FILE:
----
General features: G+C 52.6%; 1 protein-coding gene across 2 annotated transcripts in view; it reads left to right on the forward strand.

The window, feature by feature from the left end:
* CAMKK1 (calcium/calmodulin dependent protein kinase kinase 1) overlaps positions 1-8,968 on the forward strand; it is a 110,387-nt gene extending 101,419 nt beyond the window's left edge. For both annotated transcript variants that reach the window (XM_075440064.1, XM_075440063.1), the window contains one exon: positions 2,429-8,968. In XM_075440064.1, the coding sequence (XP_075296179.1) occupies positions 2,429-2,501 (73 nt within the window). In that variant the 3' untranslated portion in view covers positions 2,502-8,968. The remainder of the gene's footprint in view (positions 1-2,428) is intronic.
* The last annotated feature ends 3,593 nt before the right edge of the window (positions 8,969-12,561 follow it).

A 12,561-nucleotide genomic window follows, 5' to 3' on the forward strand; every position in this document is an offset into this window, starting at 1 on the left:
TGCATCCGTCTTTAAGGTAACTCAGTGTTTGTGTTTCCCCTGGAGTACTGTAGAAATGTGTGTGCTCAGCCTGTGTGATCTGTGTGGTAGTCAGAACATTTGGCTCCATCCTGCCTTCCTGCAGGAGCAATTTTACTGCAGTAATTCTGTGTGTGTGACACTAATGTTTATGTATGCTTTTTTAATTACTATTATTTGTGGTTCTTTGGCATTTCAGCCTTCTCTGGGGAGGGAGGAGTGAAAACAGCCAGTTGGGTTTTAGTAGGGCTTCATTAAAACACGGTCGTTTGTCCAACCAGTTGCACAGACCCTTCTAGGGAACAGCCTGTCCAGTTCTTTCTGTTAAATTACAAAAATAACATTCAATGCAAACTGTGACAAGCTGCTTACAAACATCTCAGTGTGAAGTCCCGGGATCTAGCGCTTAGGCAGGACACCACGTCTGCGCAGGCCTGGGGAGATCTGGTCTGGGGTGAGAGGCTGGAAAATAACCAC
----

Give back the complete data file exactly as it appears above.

General features: G+C 52.6%; 1 protein-coding gene across 2 annotated transcripts in view; it reads left to right on the forward strand.

The window, feature by feature from the left end:
* CAMKK1 (calcium/calmodulin dependent protein kinase kinase 1) overlaps positions 1-8,968 on the forward strand; it is a 110,387-nt gene extending 101,419 nt beyond the window's left edge. For both annotated transcript variants that reach the window (XM_075440064.1, XM_075440063.1), the window contains one exon: positions 2,429-8,968. In XM_075440064.1, the coding sequence (XP_075296179.1) occupies positions 2,429-2,501 (73 nt within the window). In that variant the 3' untranslated portion in view covers positions 2,502-8,968. The remainder of the gene's footprint in view (positions 1-2,428) is intronic.
* The last annotated feature ends 3,593 nt before the right edge of the window (positions 8,969-12,561 follow it).

A 12,561-nucleotide genomic window follows, 5' to 3' on the forward strand; every position in this document is an offset into this window, starting at 1 on the left:
TGCATCCGTCTTTAAGGTAACTCAGTGTTTGTGTTTCCCCTGGAGTACTGTAGAAATGTGTGTGCTCAGCCTGTGTGATCTGTGTGGTAGTCAGAACATTTGGCTCCATCCTGCCTTCCTGCAGGAGCAATTTTACTGCAGTAATTCTGTGTGTGTGACACTAATGTTTATGTATGCTTTTTTAATTACTATTATTTGTGGTTCTTTGGCATTTCAGCCTTCTCTGGGGAGGGAGGAGTGAAAACAGCCAGTTGGGTTTTAGTAGGGCTTCATTAAAACACGGTCGTTTGTCCAACCAGTTGCACAGACCCTTCTAGGGAACAGCCTGTCCAGTTCTTTCTGTTAAATTACAAAAATAACATTCAATGCAAACTGTGACAAGCTGCTTACAAACATCTCAGTGTGAAGTCCCGGGATCTAGCGCTTAGGCAGGACACCACGTCTGCGCAGGCCTGGGGAGATCTGGTCTGGGGTGAGAGGCTGGAAAATAACCAC